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IN RE PENN CENT. TRANSP. CO.

March 11, 1971

In the Matter of PENN CENTRAL TRANSPORTATION COMPANY, Debtor. In re CONVEYANCE of LAND to the CITY of BOSTON

Fullam, District Judge.


The opinion of the court was delivered by: FULLAM

FULLAM, District Judge.

 The factual background is somewhat complicated. Prior to 1897, Summer Street in the City of Boston crossed the tracks of the New Haven Railroad at grade. In that year, Summer Street was elevated and a four-span bridge was erected above the tracks; three of the four spans traversed railroad property, and the railroad granted a perpetual easement of passage by means of the bridge above its tracks.

 On May 4, 1968, three of the four spans of this bridge were severely damaged by fire. The damaged portions were removed, at a net cost to the New Haven Railroad of $85,970, and negotiations were commenced with a view toward replacement of the damaged spans. Under applicable Massachusetts law, *fn1" if the work required constituted a "repair", the railroad would have been liable for 70% of the cost; if it were deemed an "alteration", the railroad would have been liable for about 39% of the cost. The Massachusetts Department of Public Utilities determined that the work was a "repair." This decision was appealed to the Supreme Judicial Court of Massachusetts, but while the appeal was pending a settlement was achieved, under the terms of which the City of Boston agreed to bear 50% of the estimated cost of the bridge construction, and the New Haven Railroad agreed to pay the remainder.

 Meanwhile, as of December 31, 1968, the assets and certain liabilities of the New Haven Railroad were acquired by the Penn Central Transportation Company (then known as Penn Central Company), as a condition of the merger of the Pennsylvania and New York Central railroads. The precise status of the Summer Street bridge obligation as between the New Haven Railroad and the Penn Central Transportation Company was in dispute, as were various other substantial matters arising out of the Southern railroads division litigation, and the ownership of certain insurance proceeds aggregating some $750,000, of which approximately $148,000 was attributable to the damage to the Summer bridge. *fn2"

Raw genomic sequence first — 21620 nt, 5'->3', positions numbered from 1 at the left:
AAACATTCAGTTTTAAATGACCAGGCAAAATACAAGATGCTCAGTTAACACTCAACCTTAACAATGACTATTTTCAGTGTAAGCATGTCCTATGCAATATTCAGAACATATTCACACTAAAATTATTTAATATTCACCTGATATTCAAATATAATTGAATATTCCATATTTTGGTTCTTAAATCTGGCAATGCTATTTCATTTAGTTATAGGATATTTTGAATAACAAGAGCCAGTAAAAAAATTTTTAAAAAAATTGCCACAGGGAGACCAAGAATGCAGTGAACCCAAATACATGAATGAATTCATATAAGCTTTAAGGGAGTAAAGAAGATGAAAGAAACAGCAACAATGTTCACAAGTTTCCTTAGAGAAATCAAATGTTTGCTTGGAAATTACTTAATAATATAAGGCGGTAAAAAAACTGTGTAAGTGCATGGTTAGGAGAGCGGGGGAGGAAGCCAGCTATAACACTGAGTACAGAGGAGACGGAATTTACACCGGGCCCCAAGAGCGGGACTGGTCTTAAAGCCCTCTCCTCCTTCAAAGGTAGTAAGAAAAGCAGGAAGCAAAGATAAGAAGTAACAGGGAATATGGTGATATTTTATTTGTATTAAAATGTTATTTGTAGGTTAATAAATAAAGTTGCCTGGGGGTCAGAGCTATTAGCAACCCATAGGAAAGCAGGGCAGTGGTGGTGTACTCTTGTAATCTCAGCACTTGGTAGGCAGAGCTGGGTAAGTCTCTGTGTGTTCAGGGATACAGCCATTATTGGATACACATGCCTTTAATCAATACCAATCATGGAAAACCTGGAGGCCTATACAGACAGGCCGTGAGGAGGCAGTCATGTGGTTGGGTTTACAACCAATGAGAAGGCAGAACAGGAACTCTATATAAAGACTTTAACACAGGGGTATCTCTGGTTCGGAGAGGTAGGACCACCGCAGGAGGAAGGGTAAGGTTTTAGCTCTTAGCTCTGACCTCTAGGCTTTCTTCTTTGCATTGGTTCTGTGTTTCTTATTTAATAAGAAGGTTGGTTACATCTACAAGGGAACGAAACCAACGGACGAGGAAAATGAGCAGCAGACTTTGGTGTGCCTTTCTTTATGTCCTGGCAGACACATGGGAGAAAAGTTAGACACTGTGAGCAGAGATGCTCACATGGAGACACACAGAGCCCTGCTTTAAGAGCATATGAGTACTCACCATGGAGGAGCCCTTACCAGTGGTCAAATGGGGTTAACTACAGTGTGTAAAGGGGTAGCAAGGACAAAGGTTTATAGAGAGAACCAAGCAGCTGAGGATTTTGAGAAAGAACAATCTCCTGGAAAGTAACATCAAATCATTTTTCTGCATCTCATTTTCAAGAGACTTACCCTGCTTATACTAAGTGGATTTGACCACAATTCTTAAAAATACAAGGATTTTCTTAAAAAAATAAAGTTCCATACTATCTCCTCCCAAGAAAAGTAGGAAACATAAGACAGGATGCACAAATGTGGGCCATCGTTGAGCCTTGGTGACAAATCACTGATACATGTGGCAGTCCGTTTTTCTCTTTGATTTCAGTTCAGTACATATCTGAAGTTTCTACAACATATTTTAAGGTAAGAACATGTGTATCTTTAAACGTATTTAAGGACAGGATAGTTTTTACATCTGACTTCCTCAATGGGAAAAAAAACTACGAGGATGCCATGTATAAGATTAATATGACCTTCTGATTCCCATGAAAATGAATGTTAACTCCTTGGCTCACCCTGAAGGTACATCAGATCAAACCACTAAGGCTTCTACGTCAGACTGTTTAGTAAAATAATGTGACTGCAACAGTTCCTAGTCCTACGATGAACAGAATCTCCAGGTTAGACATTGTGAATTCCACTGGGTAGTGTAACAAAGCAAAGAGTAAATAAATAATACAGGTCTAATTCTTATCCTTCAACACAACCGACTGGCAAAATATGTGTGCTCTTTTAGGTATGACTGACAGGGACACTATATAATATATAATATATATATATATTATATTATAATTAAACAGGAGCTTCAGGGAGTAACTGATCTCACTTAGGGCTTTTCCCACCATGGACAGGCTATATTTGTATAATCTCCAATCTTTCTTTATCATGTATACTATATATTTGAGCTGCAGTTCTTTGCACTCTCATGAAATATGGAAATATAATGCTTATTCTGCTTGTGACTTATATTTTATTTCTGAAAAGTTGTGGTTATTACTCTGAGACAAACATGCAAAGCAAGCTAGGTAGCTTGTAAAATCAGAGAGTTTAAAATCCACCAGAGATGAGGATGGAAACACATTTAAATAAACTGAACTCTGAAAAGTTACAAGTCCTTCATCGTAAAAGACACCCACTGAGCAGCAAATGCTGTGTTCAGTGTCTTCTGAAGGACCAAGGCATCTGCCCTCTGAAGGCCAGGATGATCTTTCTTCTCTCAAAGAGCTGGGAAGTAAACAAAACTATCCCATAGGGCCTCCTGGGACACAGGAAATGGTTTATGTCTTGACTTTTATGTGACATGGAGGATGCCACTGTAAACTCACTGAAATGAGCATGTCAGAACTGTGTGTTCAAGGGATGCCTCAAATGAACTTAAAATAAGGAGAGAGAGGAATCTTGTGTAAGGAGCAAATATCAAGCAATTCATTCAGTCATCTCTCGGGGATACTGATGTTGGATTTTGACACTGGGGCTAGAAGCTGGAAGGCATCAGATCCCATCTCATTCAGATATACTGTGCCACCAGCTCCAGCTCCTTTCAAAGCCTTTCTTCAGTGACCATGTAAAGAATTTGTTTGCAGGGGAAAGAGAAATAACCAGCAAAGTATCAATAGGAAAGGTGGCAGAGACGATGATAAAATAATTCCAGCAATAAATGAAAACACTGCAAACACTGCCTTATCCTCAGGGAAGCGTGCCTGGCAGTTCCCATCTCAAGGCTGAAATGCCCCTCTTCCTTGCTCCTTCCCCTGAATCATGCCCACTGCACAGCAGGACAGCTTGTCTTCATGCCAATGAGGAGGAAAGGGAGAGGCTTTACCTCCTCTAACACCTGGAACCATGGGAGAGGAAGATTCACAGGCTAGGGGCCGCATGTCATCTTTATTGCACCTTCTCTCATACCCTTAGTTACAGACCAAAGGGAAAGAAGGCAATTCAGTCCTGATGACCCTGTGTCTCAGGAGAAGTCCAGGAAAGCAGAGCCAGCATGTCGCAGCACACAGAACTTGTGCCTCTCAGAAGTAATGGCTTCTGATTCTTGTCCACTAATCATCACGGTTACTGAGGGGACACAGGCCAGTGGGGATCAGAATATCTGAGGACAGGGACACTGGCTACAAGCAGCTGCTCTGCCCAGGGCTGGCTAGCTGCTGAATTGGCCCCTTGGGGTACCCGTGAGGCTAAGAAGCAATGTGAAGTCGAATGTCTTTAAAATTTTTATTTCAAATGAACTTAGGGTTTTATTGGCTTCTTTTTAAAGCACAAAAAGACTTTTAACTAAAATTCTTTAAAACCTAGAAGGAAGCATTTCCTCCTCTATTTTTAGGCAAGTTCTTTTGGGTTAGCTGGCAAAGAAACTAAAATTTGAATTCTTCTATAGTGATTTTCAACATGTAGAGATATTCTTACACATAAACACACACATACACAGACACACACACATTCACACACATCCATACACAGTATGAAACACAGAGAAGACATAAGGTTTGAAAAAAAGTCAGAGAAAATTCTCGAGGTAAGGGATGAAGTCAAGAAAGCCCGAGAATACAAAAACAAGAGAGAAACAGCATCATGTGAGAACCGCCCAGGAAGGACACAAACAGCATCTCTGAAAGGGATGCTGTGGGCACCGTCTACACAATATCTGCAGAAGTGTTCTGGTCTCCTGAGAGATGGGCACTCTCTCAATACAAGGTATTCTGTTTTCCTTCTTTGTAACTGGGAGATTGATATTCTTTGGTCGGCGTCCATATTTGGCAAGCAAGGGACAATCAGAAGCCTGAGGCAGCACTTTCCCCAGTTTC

Ultimately, all of these matters were settled, with the approval of the New Haven Railroad Reorganization Court (Order No. 588, dated August 11, 1969). Under the terms of the settlement, Penn Central assumed certain substantial obligations in connection with the rate litigation, assumed the obligations of the New Haven with respect to the Summer Street bridge project, and received the insurance proceeds mentioned above.

 Bids for the reconstruction of the bridge were opened on May 8, 1970. The low bid was $1,050,000. A formal contract was entered into with the City of Boston, under which the City's obligation was limited to one-half of the contract price, viz. $525,000.

 Shortly thereafter, on June 21, 1970, Penn Central Transportation Company went into reorganization under § 77 of the Bankruptcy Act, and the proposed construction contract did not become a reality. In the meantime, construction costs have risen, so that the Debtor's obligations under its agreement with the City of Boston, if carried out, would require expenditures in excess of $550,000.

 On the basis of the foregoing facts, all of which are undisputed, it is clear that the proposed conveyance would be in the best interests of the Debtor's estate and should be approved. Accordingly, Order No. 179 has been entered, authorizing the conveyance, but reserving jurisdiction to determine the rights of the lien-claimants.

 As of December 31, 1968, the Debtor executed and delivered the Divisional First Mortgage, as a first lien on the assets then acquired from the New Haven, *fn3" in partial payment of the consideration for such acquisition. The indenture trustees under that mortgage, and the bondholders (the Trustee of the New Haven Railroad) have filed answers opposing the proposed conveyance or, in the alternative, requesting that approval of the conveyance be conditioned upon furnishing substitute security equal in value to the property conveyed. At the hearing, their opposition was limited to the alternative request.

 A somewhat analogous situation arose in connection with the reorganization of the Central Railroad of New Jersey. There, proceeds from sales of various parcels of real estate subject to mortgage had been deposited in a special account, also subject to the lien of the mortgage, in substitution for the real estate. The Reorganization Court permitted the Trustee to withdraw $408,000 from this account to pay for demolition and removal of a damaged drawbridge. In Central Railroad Company of New Jersey v. Manufacturers Hanover Trust Co., 421 F.2d 604 (3rd Cir. 1970), the Court of Appeals held that since the demolition project did not add to the operational plant or increase the value of the mortgaged property, the use of liened funds for that purpose should not have been permitted, unless upon condition that equivalent value be substituted for the funds withdrawn.

 The cited case differed from the present problem in several respects. There, the bridge was across navigable waters, and when it was removed, the railroad retained nothing of value. Moreover, the bondholders' lien had originally included the undamaged span. And finally, the adjacent span was not improved by the expenditure for demolition of the damaged span, but merely protected from possible further damage. In the present case, the lien attached only to whatever was left after the damaged spans had been removed; and the ...


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